One of the most expensive changes you can make in renovations is moving the big guys. I’m talking about sinks, bathtubs, stoves, walls, and windows. Sometimes removing a wall means needing to install expensive load-bearing beams, but other times opening up a wall might be easier than relocating a gas line and ventilation for a stove. Not only do you need to pay for the materials to support the move (plumbing, conduits, wiring, beams, new countertops, cabinets, etc.), but you usually will need to hire a professional to do the work. Unless the functionality of your space is really suffering, it’s not always worth the cost involved with making these big-time changes to your home’s footprint.
I recommend starting with one or two rooms and finishing those before moving on to other areas. For one thing, most people find it difficult to finish a project before moving onto the next thing. Prioritize what will be the most intensive project and do it first, otherwise it may drag on for years! If you force yourself to finish one project before beginning another, you won’t have to live in a house full of unfinished rooms. Also, from a budget standpoint, beginning with only one or two rooms is smart because if you run into unexpected expenses, you can deal with them without having to halt work, take out a loan, or make huge compromises in other spaces.
If you're unsure of which design style or paint color to use, hire a designer. They'll use discriminating taste and a trained eye to help with making the big decisions. Also, remodeling your home with a cohesive plan in mind makes all of your choices easier and ensures a pulled-together finished look. So, when you get the right mix of time or money, you'll know exactly which project to take on next.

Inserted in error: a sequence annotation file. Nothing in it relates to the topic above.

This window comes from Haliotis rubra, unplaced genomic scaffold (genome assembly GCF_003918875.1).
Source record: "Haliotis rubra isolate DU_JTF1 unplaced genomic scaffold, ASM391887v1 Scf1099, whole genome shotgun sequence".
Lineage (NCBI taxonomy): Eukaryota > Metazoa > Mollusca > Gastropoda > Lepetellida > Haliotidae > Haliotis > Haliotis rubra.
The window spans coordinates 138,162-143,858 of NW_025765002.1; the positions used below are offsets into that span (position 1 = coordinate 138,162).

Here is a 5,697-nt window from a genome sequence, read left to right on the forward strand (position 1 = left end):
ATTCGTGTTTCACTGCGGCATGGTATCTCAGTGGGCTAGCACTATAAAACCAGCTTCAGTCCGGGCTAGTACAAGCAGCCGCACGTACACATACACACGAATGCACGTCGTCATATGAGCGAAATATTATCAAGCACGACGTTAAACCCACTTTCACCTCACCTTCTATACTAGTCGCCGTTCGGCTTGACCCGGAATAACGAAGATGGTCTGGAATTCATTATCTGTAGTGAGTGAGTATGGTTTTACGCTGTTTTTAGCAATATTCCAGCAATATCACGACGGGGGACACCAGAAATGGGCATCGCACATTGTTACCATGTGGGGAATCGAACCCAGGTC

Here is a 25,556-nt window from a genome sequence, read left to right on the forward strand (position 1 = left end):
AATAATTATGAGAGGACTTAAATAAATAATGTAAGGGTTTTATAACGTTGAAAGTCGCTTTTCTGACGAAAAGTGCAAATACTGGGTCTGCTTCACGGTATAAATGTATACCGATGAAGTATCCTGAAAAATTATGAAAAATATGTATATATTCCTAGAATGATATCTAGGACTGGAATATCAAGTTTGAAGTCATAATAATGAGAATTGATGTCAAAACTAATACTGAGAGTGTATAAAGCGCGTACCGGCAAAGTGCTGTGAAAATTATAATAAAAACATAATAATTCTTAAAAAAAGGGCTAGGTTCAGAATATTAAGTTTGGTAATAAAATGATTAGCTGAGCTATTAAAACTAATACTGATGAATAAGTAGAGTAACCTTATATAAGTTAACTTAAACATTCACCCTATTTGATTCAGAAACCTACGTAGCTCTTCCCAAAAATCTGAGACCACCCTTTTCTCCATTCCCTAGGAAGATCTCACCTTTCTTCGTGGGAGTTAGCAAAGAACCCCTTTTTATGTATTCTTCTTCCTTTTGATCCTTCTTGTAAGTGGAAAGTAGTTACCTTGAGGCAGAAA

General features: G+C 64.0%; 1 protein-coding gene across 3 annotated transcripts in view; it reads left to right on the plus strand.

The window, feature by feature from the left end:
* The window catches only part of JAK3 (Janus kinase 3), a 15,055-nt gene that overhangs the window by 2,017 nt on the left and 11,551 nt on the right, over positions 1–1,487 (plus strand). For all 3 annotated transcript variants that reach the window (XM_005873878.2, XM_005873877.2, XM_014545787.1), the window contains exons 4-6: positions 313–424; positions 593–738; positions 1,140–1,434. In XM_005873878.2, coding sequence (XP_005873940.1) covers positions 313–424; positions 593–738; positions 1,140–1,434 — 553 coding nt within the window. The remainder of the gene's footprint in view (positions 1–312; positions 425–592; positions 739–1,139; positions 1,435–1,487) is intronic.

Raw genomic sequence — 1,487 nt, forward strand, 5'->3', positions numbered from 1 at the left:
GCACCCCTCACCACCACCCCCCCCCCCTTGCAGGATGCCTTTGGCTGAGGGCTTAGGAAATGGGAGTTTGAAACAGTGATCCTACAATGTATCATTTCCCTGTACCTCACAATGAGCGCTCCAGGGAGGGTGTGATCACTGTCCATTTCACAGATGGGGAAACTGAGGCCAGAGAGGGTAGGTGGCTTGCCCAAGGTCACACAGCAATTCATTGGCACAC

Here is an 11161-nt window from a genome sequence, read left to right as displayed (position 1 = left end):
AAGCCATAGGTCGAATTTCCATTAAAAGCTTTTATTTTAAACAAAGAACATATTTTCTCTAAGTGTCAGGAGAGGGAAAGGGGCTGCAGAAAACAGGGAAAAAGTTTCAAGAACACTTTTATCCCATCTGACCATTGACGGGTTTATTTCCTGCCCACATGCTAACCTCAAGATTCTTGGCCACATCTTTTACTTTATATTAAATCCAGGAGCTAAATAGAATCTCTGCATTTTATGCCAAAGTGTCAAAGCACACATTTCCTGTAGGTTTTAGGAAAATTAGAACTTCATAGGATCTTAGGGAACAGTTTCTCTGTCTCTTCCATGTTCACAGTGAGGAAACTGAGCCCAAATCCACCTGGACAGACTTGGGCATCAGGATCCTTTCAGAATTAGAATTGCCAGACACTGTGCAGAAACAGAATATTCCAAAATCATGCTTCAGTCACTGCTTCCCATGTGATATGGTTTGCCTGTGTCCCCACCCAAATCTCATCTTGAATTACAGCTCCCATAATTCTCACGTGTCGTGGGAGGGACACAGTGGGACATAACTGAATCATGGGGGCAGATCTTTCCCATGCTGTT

The biggest way I saved money in both of my kitchen renovations was by reusing cabinetry and some appliances. If you need more than paint and new hardware to be happy with your kitchen cabinet doors, then be aware that you can still save a lot of money by refacing doors to change the style, or even replacing the doors but leaving the cabinet body in place.
Last but not least, one of the worst things you can do when it comes to home improvements is to start a project without the major details—cost, time, materials, and design—as realistic as possible from the start. Nothing costs more than having to "change horses in midstream" (e.g., you want to move the fridge somewhere else now or want to change your tile choice). Use design tools to conceptualize your project and add a healthy buffer (10-15% more) to your time and financial budget to account for the inevitable surprises.
We all want a bathroom that would be a reflection of our personal style and be able to deliver the comfort we need at the same time. However, aside from that, it’s also important that it has the right fixtures and amenities that are capable of providing function and value as well. Fortunately, through careful planning and choosing the right design, you can have it all. Here are some of the best tips that could turn your bathroom remodeling dream into reality.